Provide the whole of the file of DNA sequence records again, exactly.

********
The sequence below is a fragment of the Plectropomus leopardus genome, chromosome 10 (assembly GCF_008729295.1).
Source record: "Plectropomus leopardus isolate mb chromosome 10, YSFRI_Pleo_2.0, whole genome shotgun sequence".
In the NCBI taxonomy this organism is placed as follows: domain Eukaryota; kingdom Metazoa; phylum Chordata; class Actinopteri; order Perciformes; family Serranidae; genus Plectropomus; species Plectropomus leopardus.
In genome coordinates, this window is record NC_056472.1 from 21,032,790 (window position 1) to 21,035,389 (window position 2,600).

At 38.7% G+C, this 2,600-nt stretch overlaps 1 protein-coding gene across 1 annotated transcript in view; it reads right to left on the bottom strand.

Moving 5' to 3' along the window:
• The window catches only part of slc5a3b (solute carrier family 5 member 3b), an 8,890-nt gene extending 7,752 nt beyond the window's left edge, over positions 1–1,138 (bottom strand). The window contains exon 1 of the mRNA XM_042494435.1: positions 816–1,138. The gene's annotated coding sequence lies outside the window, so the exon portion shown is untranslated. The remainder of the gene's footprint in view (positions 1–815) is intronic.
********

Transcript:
The sequence below is a fragment of the Plectropomus leopardus genome, chromosome 10 (assembly GCF_008729295.1).
Source record: "Plectropomus leopardus isolate mb chromosome 10, YSFRI_Pleo_2.0, whole genome shotgun sequence".
In the NCBI taxonomy this organism is placed as follows: domain Eukaryota; kingdom Metazoa; phylum Chordata; class Actinopteri; order Perciformes; family Serranidae; genus Plectropomus; species Plectropomus leopardus.
In genome coordinates, this window is record NC_056472.1 from 21,032,790 (window position 1) to 21,035,389 (window position 2,600).

At 38.7% G+C, this 2,600-nt stretch overlaps 1 protein-coding gene across 1 annotated transcript in view; it reads right to left on the bottom strand.

Moving 5' to 3' along the window:
• The window catches only part of slc5a3b (solute carrier family 5 member 3b), an 8,890-nt gene extending 7,752 nt beyond the window's left edge, over positions 1–1,138 (bottom strand). The window contains exon 1 of the mRNA XM_042494435.1: positions 816–1,138. The gene's annotated coding sequence lies outside the window, so the exon portion shown is untranslated. The remainder of the gene's footprint in view (positions 1–815) is intronic.